This gives the impression that the writing was mechanically produced without any human input. It is this perceived artificialness of writing on a web page that makes it easier for students to plagiarize, as it is an even more anonymous source than a book. (4)

Addressing the issue of digital plagiarism, Kennedy describes both the tactics of those who would aid in make plagiarism accessible and those educators who are trying to fight against it. He describes the many “Internet paper mills” which exist, offering “already written papers that cover thousands of subjects” (4, paraphrasing Dyrli 1). Apparently “seventeen states” have tried to combat this by making it illegal, which has forced online paper mills to “carry disclaimers that their papers are for research only” (4-5).

To fight fire with fire, educators have developed digital and technological methods of combating plagiarism, such as computer programs which “match strings of text from students’ papers to similar text in potential source works” and websites like Turnitin.com, which “compile[s] [its] own databases of source material and use[s] more specific search criteria” (5, paraphrasing Decoo 44).

Dr. John M. Barrie, founder of Turninit.com, claims that of all submitted materials, “nearly one-third is copied in whole or in part from another source” (6, quoting Hafner 3). However, despite this success, Kennedy notes that “many papers turned into [online] services… go unnoticed by the system and facilitates the belief in the student who plagiarized that they can do it again.

Somewhat abruptly, Kennedy concludes his article by proposing that “perhaps a better approach to hindering plagiarism could be had by stopping it before it starts” (6). He does not, however, develop this thought whatsoever, which I find odd.

Copes, Heith and John Kane, Kent. R. Kerley, Rodney Huff. “Differentiating Identity Theft: An Exploratory Study of Victims Using a National Victimization Study.” Journal of Criminal Justice (2010): 1045-1052.

Once again I managed to select an article that seemed somewhat interesting, but turned out primarily to be statistical analysis, leaving me, once again, with the job of seeking out further implications.

The article, “Differentiating Identity Theft,” by Copes, Kane, Kerley, and Huff, tackles (in a way) the ambiguity inherent in the crime of identity theft. This indefinitiveness is not merely an existential quandary (“What is my identity? How can it be stolen?”), but a definitional difficulty even among researchers and crime control agencies. “Not all investigators agree,” Copes et al. write, “on how best to define it or what crimes should be included under this umbrella concept” (1045). It is generally agreed upon that “the misuse of another individual’s personal information to commit fraud” is a key component of identity theft (Copes et al., 1045, quoting President’s Identity Theft Task Force). However, it is not even wholly agreed upon whether or not “using existing credit cards constitutes identity theft” (1045). The authors of this article admit that this differentiation may seem ubiquitous, but this question, among others, “could alter estimates of the extent of identity theft and impact of profile victims, complicating crime control efforts (1045).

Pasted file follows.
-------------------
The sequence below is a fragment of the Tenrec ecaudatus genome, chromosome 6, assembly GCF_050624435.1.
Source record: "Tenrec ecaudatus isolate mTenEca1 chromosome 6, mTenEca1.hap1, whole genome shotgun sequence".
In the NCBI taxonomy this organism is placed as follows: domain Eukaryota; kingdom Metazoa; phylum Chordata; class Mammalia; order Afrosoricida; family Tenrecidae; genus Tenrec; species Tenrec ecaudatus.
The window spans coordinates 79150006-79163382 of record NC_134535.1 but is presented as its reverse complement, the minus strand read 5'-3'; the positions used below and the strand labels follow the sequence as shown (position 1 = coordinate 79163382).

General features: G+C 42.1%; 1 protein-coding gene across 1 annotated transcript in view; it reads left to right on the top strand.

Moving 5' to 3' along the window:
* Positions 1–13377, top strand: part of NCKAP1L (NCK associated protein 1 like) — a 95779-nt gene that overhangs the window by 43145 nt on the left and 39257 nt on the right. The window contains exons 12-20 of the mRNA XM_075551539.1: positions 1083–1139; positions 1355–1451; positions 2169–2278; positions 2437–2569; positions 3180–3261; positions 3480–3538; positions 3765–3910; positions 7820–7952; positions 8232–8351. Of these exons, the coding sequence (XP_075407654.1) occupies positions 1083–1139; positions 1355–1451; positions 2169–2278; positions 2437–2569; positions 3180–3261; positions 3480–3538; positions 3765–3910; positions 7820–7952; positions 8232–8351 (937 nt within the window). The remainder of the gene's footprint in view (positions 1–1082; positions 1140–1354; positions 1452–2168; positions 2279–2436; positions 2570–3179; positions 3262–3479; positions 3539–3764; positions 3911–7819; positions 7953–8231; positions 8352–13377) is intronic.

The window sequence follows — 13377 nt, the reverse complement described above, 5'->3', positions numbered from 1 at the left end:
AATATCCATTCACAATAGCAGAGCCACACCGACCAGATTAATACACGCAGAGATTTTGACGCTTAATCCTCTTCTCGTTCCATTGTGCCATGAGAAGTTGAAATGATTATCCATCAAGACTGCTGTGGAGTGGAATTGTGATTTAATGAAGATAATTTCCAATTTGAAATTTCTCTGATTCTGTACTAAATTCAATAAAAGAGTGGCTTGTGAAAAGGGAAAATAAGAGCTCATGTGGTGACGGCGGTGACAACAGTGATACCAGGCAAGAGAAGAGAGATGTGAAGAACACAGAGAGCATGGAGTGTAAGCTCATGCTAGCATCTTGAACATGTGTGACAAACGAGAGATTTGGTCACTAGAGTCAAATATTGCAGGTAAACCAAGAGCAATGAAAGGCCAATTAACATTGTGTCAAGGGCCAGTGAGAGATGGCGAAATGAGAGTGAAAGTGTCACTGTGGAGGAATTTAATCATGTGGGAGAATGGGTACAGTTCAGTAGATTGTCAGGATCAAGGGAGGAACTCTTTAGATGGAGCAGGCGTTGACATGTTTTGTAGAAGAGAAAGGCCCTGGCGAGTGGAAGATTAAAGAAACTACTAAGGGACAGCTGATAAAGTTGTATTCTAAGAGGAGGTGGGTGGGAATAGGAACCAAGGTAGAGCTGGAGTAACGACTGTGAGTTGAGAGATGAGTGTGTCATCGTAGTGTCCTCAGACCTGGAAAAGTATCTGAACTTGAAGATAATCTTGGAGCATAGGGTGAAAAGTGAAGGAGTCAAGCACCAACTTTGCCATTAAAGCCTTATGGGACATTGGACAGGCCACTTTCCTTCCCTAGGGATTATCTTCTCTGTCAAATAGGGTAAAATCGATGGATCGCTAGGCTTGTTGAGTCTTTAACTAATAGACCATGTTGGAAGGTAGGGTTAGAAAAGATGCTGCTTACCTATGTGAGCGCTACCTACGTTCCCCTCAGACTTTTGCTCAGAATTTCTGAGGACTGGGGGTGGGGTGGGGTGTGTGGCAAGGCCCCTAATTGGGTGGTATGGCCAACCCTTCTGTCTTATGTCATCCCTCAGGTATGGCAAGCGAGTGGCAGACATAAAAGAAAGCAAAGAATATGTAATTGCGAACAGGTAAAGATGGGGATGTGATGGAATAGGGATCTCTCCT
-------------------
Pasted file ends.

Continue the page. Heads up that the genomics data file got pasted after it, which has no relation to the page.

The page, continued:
The remainder of the article is broken, more or less, into two parts: first, secondary analysis of existing statistical research, and second, fresh statistical research from the authors’ own survey. I will spare the majority of the details from these portions of the article, but will include some statistics which I found interesting. First of all, regarding the “cost” of identity theft, a report from Synovate in 2003 concluded that the combined financial cost of both individual victims of identity theft and businesses was “over $50 billion a year” (1046). In addition, another kind of “cost” (which I may never have taken into account) is time necessary to recover. According to CALPIRG, “the average amount of time spent by victims to regain financial health was 175 hours, which took an average of two years to complete” (1046). One final statistic: in analyzing Anderson’s 2006 analysis of FTC’s 2003 data(tertiary analysis?) the authors noted that “those at the greatest risk of identity theft victimization are consumers between the ages 25-54, with higher levels of income…, who resise in households headed by women with three or more children, and who reside in the Pacific states,” while those at lower risk include “the elderly… and persons residing in the Mountain states” (1046).